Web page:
Parental Responsibility in the Regulation of Violent Video Games

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One of the fastest growing sectors in the United States economy, with sales over six billion dollars in 2012 is the video gaming industry ("Games: Improving the Economy’). Technical innovation has given the video industry power to create exciting realistic worlds, turning video games into the vast entertainment business that it is today. Setting sales records, Violent Video Games (VVG) are now a common staple in many households. One of the most argued topics in media studies, investigation on the impact violence has on society from mass media continues to rage on. Parents look to the media for reliable studies to confirm or distinguish the effects VVG has on children. Even more menacing than violence on television or in movie theaters, VVG have created enticing graphic worlds created to slaughter fellow players. Modern video games allow players to take an active role within the game. Enticing players to engage in realistic assault scenes that are meant to be entertaining. Worthy playing is then rewarded with: trophies, bonus points and extra lives.
Engaging in first-person participation in entertainment violence negatively influences impressionable youths whom are more and vulnerable to their environment. A large population of consumers purchasing VVG are teenagers and this should be a concern for society. Advocates argue that distorted images of violence desensitizes adolescents to emotions surrounding aggressive images. Some blame the video industry for the corruption of innocent minds. Politicians and child psychologist insist VVG impact youth in detrimental ways. The video industry voluntarily uses the Entertainment Software Rating Board, a rating system established in 1994 by Entertainment Software Association (ESA E...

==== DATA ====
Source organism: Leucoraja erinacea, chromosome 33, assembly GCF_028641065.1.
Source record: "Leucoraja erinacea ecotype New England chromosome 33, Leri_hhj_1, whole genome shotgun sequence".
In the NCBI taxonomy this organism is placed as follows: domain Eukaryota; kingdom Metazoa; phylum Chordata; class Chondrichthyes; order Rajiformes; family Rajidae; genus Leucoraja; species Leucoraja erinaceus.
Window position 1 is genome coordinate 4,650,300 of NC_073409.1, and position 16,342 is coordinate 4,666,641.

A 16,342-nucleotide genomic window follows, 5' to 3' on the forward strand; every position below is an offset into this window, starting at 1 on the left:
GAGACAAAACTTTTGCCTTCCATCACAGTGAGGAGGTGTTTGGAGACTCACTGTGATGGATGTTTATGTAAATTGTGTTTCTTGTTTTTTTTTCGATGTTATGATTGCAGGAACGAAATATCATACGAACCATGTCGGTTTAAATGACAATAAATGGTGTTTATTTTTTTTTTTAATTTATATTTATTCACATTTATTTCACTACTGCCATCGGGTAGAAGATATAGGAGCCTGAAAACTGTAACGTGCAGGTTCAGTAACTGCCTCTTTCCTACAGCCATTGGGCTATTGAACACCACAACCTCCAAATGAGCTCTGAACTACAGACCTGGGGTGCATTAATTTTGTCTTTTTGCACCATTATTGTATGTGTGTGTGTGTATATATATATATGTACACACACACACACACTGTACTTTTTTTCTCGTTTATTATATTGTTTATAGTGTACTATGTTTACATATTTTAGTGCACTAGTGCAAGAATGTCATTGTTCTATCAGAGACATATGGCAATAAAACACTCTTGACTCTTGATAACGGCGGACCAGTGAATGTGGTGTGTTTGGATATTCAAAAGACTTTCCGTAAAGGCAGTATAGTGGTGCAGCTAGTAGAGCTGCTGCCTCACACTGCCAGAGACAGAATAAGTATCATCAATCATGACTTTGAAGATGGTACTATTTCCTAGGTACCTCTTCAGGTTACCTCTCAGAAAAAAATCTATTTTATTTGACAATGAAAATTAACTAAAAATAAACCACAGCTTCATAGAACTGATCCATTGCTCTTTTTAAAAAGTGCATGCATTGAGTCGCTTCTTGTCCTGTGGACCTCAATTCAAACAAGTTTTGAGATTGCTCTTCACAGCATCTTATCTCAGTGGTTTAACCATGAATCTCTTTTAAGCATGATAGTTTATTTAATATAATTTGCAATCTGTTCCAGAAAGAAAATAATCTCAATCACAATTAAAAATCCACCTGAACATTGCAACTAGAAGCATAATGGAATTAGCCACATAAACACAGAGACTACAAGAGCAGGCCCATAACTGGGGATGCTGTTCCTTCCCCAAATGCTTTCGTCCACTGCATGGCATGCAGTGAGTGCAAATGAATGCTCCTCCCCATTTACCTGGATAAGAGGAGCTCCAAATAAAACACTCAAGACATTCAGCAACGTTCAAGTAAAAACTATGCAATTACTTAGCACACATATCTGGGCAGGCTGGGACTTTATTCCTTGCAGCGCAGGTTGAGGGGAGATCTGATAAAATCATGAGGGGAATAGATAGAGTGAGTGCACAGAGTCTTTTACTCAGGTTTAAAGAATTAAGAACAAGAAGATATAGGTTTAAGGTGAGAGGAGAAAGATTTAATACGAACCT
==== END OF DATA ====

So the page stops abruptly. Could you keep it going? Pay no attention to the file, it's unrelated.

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Works Cited

ESA Entertainment Software Association. "ESRB Ratings Guide." Entertainment Software Rating Board. Entertainment Software Association. Web. 5 Nov 2013. .
Ferguson, Christopher. "Video Games Don’t Make Kids Violent." Time Ideas. Time Inc., 07 Dec 2011. Web. 7 Nov 2013. .
"Games: Improving the Economy." Entertainment Software Association. Entertainment Software Association. Web. 25 Oct 2013. .
McGraw, Phil Dr. "Children and Violent Video Games." Dr. Phil. Web. 5 Nov 2013. .
United States. Federal Bureau of Investigation. Crime in the United States. 2011. Web. .
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